5 Qs with Fernando Honig about DevOps

As a devops professional Fernando Honig decided to do work to help Latinos get into this growing field.

Sara Inés Calderón | May 12, 2017 | 12:01 pm
fernandohonig

We recently had the chance to chat with Fernando Honig about the work he’s been doing in the devops and cloud space, particularly with AWS. This growing field is the next big thing in tech and he’s been working to help bring more Latinos into the fold. To follow Fernando on Twitter, click here.

Más Wired: What is your Background?

Fernando Honig: I’m from Argentina, have a degree in Computer Science and have more than 15 years working in the IT industry.

MW: How did you get into tech?

FH: I’ve been working in IT since I had 16, back in the 2000 in Argentina. I’ve started as an ISP support guy, installing modems in home computers and configuring Windows TCP/IP properties.

After moving to Cordoba, the second largest city in Argentina, stepped up the job ladder. Started as a MySQL Database Admin working for HP (former EDS), then Unix Admin for an IBM contractor, and Operations Engineer for Intel.

Moved to London in 2014 as I wanted to pursue new challenges — working in a non-Spanish speaking country definitely is — and Rackspace hired me to build the Automation and DevOps team here in Europe. I’ve moved and gained more skills in public speaking, team leadership and software delivery life cycle. Currently I work as a Cloud Evangelist for Contino, a devops consultancy based in London.

MW: Tell me a bit about what do you do currently?

FH: My day-to-day job involves creating content to enable enterprises in a smooth but fast move into devops methodologies. Concepts like continuous integration, continuous delivery, IaaS, PaaS, etc., are not that common as we think about big enterprises.

As we are AWS Advanced Partners in Contino, I am very aware of all the AWS products and services. I’ve got all 5 AWS Certifications available at the moment and that helps me to advise customers more wisely.

MW: What was your career trajectory like? What advice would give folks who are interested in doing what you do?

FH: I have to say I’ve been lucky enough to have a very successful career so far. My parents gave me the opportunity to develop my English skills and pursue a formal education career. I am very aware this is not something usual and sometimes you end up working in IT just because you love it. My piece of advice to someone who is passionate about IT is: do it. It’s hard to compare, but IT engineers are going to change the way we live in the following generations, if you want to be part of it, just join the industry by learning how to code, how cloud computing works, how machines can learn from humans and help us taking decisions in microseconds.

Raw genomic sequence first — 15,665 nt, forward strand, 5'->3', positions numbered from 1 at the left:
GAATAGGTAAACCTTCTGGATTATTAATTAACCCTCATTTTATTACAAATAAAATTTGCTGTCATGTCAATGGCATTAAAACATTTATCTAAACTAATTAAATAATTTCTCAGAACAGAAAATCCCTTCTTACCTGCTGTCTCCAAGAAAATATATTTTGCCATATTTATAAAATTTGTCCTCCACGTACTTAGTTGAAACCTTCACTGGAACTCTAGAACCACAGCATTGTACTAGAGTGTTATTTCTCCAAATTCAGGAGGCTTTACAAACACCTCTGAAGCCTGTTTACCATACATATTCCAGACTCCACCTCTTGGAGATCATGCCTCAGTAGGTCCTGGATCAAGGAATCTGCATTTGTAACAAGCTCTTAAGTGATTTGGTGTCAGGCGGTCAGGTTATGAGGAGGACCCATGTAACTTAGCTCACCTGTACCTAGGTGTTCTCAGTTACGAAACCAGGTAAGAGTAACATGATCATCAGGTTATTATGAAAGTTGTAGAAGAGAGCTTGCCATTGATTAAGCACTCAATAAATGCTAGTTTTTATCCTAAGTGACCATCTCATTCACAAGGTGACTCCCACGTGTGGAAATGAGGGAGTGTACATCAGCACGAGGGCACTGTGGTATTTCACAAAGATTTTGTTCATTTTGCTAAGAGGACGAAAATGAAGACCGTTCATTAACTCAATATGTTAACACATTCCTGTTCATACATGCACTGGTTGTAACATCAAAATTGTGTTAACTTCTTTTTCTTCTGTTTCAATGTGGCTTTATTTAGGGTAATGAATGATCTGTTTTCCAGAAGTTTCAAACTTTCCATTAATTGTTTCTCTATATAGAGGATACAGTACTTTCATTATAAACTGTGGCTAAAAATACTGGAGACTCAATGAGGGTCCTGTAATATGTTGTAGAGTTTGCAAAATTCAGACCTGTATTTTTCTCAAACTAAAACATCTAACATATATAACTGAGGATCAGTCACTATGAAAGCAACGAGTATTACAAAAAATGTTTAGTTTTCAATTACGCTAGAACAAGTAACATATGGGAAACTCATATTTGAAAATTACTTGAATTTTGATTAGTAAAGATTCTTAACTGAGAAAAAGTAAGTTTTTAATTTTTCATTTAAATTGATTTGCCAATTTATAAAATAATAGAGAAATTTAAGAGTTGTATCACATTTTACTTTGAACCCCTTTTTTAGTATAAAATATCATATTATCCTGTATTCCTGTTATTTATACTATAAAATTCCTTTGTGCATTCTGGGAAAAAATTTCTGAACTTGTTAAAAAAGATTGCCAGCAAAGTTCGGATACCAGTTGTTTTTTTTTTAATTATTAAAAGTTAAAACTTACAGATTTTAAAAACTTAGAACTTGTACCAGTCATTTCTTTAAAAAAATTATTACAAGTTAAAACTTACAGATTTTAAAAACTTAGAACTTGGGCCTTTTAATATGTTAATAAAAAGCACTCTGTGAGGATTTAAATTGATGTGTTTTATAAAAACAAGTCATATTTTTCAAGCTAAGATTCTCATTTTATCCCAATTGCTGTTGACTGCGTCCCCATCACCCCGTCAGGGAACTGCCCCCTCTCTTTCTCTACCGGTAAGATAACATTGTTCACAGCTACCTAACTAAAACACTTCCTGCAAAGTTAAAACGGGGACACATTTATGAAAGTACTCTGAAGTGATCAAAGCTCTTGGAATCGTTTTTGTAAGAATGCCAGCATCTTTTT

MW: What advice would you give to Latinos interested in tech? Is this a good career path for them?

FH: In the last year or so, I’ve been working really hard to what I call, “give something back to the community.” And I decided that the Hispanic community is falling behind in regards to new technologies. I feel we are about 4 years behind, so in order to contribute with this, I’ve created and I am leading an AWS in Spanish LinkedIn Group, to give opportunities to people [for whom] English is not their first language to interact with the cloud. Also, as part of this, we have a YouTube channel where we aim to have few broadcasts every month and make the Hispanic community a solid and united one.

If someone is interested in joining me and start helping and leading your own group, just contact me, I can definitely help you and you can help me. I put myself a personal challenge that involves the entire Hispanic community, get 100 people certified in less than 240 days. Currently, 10% of that is done, but we need more in order to achieve it. Based on recent surveys, more than 1 million certified people are required to handle all the IT work in the cloud space at the moment, and companies are finding difficult to find the right talents. This is a great opportunity to stand out of the crowd and make a big difference in your job career.

About Sara Inés Calderón (182 Posts)

Sara Inés Calderón is a journalist and writer who lives between Texas and California. Follow her on Twitter @SaraChicaD.


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